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NEW YORK — For once, Derek Carr didn't emulate his older brother.
David Carr was the top overall pick in the 2002 NFL draft, the first player ever taken by the Houston Texans. Derek, who also went to Fresno State and, like his elder brother enters the league with a wife and child, went 36th overall when Oakland selected him in the second round Friday night.
Eleven years younger than David, Derek Carr also must hope he gets better protection with the Raiders than David did with Houston. David Carr never reached the expectations of a No. 1 pick, in great part because he was sacked so often during his time with the Texans.
"I learned everything that he did right and everything that he did wrong," Derek Carr said. "He told me that if he could do anything, he hopes he made the path smoother for me as I transition into the NFL."
Derek Carr rewrote the Bulldogs' record book, throwing for more than 10,000 yards and 100 touchdown passes.
In other picks on Friday:
■ Houston had 20 hours to think about the first pick of the second round, then went for a blocker. The Texans selected UCLA guard Xavier Su'a-Filo, who joins the first overall pick, defensive disrupter Jadeveon Clowney of South Carolina, in Houston. The two of them can have fun colliding against each other in minicamps and training camp. The 6-foot-4, 307-pound Su'a-Filo, who went on a Mormon mission while in college, also has played tackle.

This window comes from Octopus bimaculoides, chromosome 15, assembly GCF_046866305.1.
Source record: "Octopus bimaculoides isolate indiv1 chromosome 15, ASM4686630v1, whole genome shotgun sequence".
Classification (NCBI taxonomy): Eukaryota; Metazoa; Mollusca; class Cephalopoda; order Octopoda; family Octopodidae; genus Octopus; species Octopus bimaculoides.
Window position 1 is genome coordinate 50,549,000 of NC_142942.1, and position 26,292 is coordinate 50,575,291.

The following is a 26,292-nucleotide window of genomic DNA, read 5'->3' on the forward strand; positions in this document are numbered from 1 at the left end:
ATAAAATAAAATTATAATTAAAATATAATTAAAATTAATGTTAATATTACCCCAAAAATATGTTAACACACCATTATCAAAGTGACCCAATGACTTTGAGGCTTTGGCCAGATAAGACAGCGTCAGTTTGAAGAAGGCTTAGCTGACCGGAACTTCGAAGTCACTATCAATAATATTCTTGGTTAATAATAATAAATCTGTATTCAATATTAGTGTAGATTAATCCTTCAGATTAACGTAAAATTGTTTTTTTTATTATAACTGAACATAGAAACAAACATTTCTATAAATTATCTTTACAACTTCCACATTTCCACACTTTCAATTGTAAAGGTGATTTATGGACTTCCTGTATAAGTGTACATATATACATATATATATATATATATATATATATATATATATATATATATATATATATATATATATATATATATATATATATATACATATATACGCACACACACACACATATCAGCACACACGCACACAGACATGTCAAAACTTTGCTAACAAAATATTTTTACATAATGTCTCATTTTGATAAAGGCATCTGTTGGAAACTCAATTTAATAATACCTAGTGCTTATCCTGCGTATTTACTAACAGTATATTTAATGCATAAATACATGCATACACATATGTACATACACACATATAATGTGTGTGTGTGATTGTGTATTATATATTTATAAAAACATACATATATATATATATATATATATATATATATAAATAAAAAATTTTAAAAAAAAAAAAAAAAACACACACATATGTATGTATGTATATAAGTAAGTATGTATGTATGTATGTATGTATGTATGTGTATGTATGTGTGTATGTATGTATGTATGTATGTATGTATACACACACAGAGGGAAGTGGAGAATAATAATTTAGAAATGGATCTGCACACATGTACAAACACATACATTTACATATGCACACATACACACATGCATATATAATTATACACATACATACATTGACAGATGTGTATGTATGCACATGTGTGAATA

■ The Cowboys took Boise State defensive end Demarcus Lawrence, who they hope will emulate their departed sacks leader with the same first name, DeMarcus Ware, now with Denver. "I'm my own Demarcus," Lawrence said. "I don't like to try to be nobody else. I'm going to be me, and I'm going to do it well."
■ Eastern Illinois QB Jimmy Garoppolo, a star on the FCS level from the school that produced Tony Romo, went to New England near the end of the second round. The heir to Tom Brady?
The teams already were busy on the trade block, with five in the first 75 minutes of the second round. There were only five all through the opening round.
It took 54 selections, a draft record, for a running back to go. Bishop Sankey of Washington was chosen by the Titans, who cut Chris Johnson this spring. Two more went in the next three selections: Jeremy Hill of LSU to Cincinnati and Carlos Hyde of Ohio State to San Francisco. Auburn star Tre Mason went with the 75th pick to the Rams.